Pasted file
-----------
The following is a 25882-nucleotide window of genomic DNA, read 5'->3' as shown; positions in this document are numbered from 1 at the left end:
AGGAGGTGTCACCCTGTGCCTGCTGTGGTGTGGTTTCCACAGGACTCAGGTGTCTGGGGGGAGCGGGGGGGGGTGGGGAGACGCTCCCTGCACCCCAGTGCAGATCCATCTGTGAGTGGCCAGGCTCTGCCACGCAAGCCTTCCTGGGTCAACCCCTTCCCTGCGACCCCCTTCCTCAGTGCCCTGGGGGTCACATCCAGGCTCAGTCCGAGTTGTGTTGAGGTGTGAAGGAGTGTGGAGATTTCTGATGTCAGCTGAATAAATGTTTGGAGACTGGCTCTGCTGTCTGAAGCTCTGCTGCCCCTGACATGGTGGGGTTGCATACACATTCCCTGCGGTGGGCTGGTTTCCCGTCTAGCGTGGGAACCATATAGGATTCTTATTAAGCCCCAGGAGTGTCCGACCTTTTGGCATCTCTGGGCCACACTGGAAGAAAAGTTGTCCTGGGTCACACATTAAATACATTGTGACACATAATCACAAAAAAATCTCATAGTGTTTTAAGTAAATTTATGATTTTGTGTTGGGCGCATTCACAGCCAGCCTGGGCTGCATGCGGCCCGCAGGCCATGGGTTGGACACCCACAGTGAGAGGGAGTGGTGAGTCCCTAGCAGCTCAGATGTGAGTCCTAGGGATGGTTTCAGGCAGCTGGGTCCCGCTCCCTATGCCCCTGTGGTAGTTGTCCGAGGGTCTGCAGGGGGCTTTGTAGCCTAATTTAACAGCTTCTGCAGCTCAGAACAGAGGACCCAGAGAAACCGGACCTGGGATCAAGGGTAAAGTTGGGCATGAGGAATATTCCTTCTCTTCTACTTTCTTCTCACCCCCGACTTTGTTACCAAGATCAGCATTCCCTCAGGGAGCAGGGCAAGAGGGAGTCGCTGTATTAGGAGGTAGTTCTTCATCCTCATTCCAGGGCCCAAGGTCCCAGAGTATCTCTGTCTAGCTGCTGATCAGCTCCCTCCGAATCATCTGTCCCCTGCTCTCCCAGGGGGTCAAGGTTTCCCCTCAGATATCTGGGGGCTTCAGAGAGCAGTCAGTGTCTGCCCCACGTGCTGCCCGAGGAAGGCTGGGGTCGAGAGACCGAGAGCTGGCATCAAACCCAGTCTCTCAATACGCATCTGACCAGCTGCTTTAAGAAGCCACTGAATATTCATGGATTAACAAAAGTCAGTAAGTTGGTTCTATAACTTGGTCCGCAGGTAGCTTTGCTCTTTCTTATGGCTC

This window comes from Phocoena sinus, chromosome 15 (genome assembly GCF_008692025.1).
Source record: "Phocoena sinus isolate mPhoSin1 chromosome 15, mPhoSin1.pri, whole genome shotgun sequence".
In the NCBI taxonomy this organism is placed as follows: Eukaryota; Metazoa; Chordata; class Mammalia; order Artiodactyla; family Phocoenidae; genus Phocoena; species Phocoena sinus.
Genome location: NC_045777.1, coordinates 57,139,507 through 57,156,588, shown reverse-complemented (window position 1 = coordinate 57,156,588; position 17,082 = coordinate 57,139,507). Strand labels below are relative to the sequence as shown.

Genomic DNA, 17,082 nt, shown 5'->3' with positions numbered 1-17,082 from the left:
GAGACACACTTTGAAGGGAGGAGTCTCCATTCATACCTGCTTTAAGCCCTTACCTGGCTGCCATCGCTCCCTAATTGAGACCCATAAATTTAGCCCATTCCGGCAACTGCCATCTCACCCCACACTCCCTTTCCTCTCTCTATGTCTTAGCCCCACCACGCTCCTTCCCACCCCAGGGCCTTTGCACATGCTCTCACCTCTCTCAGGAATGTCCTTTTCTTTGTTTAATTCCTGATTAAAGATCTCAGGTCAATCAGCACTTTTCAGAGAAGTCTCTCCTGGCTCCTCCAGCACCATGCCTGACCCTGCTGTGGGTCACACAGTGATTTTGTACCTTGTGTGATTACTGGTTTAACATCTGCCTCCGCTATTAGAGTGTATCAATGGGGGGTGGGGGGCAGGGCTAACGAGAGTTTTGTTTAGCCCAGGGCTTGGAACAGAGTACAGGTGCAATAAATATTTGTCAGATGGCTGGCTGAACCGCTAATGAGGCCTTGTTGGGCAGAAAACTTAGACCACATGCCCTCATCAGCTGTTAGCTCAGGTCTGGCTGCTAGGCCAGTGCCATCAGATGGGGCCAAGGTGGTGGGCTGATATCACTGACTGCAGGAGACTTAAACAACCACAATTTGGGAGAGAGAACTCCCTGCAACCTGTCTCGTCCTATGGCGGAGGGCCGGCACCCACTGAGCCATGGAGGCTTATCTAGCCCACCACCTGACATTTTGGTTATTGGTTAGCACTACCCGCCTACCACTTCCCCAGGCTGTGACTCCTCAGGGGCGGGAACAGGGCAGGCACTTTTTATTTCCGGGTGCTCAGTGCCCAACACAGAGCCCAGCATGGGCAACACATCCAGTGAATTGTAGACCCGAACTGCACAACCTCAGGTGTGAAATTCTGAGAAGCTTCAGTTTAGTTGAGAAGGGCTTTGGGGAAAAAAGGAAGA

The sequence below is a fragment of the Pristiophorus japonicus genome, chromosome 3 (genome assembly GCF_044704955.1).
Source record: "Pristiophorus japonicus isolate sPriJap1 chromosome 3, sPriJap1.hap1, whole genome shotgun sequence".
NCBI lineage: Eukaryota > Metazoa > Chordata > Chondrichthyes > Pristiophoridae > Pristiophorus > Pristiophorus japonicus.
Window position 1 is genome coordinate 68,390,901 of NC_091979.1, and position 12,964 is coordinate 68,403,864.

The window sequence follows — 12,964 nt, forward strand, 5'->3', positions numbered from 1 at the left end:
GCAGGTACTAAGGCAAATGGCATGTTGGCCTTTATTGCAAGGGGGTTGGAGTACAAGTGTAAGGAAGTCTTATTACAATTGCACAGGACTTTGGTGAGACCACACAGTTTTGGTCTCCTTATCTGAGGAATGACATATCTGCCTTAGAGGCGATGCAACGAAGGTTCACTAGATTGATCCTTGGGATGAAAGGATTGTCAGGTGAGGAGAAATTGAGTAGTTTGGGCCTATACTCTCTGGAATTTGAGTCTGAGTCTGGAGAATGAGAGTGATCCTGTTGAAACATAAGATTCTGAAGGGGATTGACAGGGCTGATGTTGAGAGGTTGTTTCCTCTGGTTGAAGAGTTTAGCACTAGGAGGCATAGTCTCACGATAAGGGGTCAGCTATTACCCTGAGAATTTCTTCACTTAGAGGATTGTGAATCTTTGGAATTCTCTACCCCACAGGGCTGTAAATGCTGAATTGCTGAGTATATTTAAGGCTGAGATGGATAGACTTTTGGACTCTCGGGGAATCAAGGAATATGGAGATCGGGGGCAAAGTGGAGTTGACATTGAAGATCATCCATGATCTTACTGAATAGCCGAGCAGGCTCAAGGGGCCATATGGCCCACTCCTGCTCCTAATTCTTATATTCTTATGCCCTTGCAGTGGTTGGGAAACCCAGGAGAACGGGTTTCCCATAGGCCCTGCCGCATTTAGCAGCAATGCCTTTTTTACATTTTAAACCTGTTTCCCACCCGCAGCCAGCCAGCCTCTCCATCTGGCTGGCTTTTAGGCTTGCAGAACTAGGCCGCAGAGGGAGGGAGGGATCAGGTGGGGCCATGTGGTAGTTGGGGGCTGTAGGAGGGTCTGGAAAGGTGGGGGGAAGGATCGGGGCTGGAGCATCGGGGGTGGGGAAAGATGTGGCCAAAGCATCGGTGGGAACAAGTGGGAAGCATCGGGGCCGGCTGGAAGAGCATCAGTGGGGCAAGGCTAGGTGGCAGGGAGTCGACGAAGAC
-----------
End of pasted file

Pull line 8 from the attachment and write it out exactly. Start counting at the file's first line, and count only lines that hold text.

GAGACACACTTTGAAGGGAGGAGTCTCCATTCATACCTGCTTTAAGCCCTTACCTGGCTGCCATCGCTCCCTAATTGAGACCCATAAATTTAGCCCATTCCGGCAACTGCCATCTCACCCCACACTCCCTTTCCTCTCTCTATGTCTTAGCCCCACCACGCTCCTTCCCACCCCAGGGCCTTTGCACATGCTCTCACCTCTCTCAGGAATGTCCTTTTCTTTGTTTAATTCCTGATTAAAGATCTCAGGTCAATCAGCACTTTTCAGAGAAGTCTCTCCTGGCTCCTCCAGCACCATGCCTGACCCTGCTGTGGGTCACACAGTGATTTTGTACCTTGTGTGATTACTGGTTTAACATCTGCCTCCGCTATTAGAGTGTATCAATGGGGGGTGGGGGGCAGGGCTAACGAGAGTTTTGTTTAGCCCAGGGCTTGGAACAGAGTACAGGTGCAATAAATATTTGTCAGATGGCTGGCTGAACCGCTAATGAGGCCTTGTTGGGCAGAAAACTTAGACCACATGCCCTCATCAGCTGTTAGCTCAGGTCTGGCTGCTAGGCCAGTGCCATCAGATGGGGCCAAGGTGGTGGGCTGATATCACTGACTGCAGGAGACTTAAACAACCACAATTTGGGAGAGAGAACTCCCTGCAACCTGTCTCGTCCTATGGCGGAGGGCCGGCACCCACTGAGCCATGGAGGCTTATCTAGCCCACCACCTGACATTTTGGTTATTGGTTAGCACTACCCGCCTACCACTTCCCCAGGCTGTGACTCCTCAGGGGCGGGAACAGGGCAGGCACTTTTTATTTCCGGGTGCTCAGTGCCCAACACAGAGCCCAGCATGGGCAACACATCCAGTGAATTGTAGACCCGAACTGCACAACCTCAGGTGTGAAATTCTGAGAAGCTTCAGTTTAGTTGAGAAGGGCTTTGGGGAAAAAAGGAAGA